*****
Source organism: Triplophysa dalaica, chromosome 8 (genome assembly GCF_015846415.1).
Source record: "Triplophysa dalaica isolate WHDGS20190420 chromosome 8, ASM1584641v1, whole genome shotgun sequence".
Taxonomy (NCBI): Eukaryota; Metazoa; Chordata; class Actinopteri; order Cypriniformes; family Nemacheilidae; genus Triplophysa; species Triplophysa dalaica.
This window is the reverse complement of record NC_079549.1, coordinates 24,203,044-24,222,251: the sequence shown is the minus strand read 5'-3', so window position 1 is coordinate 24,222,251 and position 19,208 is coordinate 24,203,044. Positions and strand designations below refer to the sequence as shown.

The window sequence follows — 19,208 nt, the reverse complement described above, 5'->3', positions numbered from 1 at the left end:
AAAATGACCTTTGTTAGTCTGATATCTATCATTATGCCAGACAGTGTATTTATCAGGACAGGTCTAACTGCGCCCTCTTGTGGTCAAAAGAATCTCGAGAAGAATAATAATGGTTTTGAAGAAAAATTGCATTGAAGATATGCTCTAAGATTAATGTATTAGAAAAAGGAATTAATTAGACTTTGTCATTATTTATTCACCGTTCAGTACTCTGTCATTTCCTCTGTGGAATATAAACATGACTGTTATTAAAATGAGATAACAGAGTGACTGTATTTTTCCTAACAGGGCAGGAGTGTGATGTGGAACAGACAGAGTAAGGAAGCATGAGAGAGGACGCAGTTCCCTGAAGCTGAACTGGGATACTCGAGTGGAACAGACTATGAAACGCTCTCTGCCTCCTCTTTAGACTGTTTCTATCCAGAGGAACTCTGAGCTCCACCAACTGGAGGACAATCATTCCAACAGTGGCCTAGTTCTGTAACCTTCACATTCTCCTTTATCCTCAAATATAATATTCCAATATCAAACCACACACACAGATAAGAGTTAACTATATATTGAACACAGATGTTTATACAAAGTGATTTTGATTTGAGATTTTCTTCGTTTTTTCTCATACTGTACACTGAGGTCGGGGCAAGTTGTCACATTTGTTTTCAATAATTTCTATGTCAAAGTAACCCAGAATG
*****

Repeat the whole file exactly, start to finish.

Source organism: Triplophysa dalaica, chromosome 8 (genome assembly GCF_015846415.1).
Source record: "Triplophysa dalaica isolate WHDGS20190420 chromosome 8, ASM1584641v1, whole genome shotgun sequence".
Taxonomy (NCBI): Eukaryota; Metazoa; Chordata; class Actinopteri; order Cypriniformes; family Nemacheilidae; genus Triplophysa; species Triplophysa dalaica.
This window is the reverse complement of record NC_079549.1, coordinates 24,203,044-24,222,251: the sequence shown is the minus strand read 5'-3', so window position 1 is coordinate 24,222,251 and position 19,208 is coordinate 24,203,044. Positions and strand designations below refer to the sequence as shown.

The window sequence follows — 19,208 nt, the reverse complement described above, 5'->3', positions numbered from 1 at the left end:
AAAATGACCTTTGTTAGTCTGATATCTATCATTATGCCAGACAGTGTATTTATCAGGACAGGTCTAACTGCGCCCTCTTGTGGTCAAAAGAATCTCGAGAAGAATAATAATGGTTTTGAAGAAAAATTGCATTGAAGATATGCTCTAAGATTAATGTATTAGAAAAAGGAATTAATTAGACTTTGTCATTATTTATTCACCGTTCAGTACTCTGTCATTTCCTCTGTGGAATATAAACATGACTGTTATTAAAATGAGATAACAGAGTGACTGTATTTTTCCTAACAGGGCAGGAGTGTGATGTGGAACAGACAGAGTAAGGAAGCATGAGAGAGGACGCAGTTCCCTGAAGCTGAACTGGGATACTCGAGTGGAACAGACTATGAAACGCTCTCTGCCTCCTCTTTAGACTGTTTCTATCCAGAGGAACTCTGAGCTCCACCAACTGGAGGACAATCATTCCAACAGTGGCCTAGTTCTGTAACCTTCACATTCTCCTTTATCCTCAAATATAATATTCCAATATCAAACCACACACACAGATAAGAGTTAACTATATATTGAACACAGATGTTTATACAAAGTGATTTTGATTTGAGATTTTCTTCGTTTTTTCTCATACTGTACACTGAGGTCGGGGCAAGTTGTCACATTTGTTTTCAATAATTTCTATGTCAAAGTAACCCAGAATG